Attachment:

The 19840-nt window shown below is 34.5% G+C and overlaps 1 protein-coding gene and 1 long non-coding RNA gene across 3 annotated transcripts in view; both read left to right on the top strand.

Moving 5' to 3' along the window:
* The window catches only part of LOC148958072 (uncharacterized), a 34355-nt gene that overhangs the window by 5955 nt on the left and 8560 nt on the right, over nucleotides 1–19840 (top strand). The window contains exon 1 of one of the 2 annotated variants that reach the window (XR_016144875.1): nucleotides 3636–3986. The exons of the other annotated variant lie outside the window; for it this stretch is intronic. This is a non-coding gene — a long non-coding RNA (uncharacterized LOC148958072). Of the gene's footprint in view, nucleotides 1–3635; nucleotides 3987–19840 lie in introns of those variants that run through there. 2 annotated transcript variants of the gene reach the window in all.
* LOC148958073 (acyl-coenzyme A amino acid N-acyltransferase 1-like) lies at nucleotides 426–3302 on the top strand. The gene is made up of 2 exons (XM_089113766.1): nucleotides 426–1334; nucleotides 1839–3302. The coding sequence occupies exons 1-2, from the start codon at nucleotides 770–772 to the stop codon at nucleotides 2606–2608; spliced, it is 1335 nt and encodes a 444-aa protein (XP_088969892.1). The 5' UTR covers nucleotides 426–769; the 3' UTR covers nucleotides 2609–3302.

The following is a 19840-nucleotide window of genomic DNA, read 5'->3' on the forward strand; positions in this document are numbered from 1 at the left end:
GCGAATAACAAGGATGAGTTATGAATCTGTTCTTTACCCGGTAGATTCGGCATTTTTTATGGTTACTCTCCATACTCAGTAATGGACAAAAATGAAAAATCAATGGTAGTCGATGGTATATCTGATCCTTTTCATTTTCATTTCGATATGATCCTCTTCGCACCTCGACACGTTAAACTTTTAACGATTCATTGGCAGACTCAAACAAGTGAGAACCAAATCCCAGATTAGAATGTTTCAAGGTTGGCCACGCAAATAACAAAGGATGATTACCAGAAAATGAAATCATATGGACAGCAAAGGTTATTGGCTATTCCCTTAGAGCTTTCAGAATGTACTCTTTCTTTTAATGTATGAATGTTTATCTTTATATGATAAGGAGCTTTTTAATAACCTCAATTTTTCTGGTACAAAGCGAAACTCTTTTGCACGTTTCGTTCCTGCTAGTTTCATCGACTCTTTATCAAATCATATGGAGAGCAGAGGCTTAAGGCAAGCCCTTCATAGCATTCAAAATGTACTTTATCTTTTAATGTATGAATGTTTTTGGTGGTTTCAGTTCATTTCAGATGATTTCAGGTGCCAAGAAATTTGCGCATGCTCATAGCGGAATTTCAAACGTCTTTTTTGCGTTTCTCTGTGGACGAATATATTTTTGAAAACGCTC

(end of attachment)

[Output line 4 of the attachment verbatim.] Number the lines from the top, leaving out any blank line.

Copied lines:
* LOC148958073 (acyl-coenzyme A amino acid N-acyltransferase 1-like) lies at nucleotides 426–3302 on the top strand. The gene is made up of 2 exons (XM_089113766.1): nucleotides 426–1334; nucleotides 1839–3302. The coding sequence occupies exons 1-2, from the start codon at nucleotides 770–772 to the stop codon at nucleotides 2606–2608; spliced, it is 1335 nt and encodes a 444-aa protein (XP_088969892.1). The 5' UTR covers nucleotides 426–769; the 3' UTR covers nucleotides 2609–3302.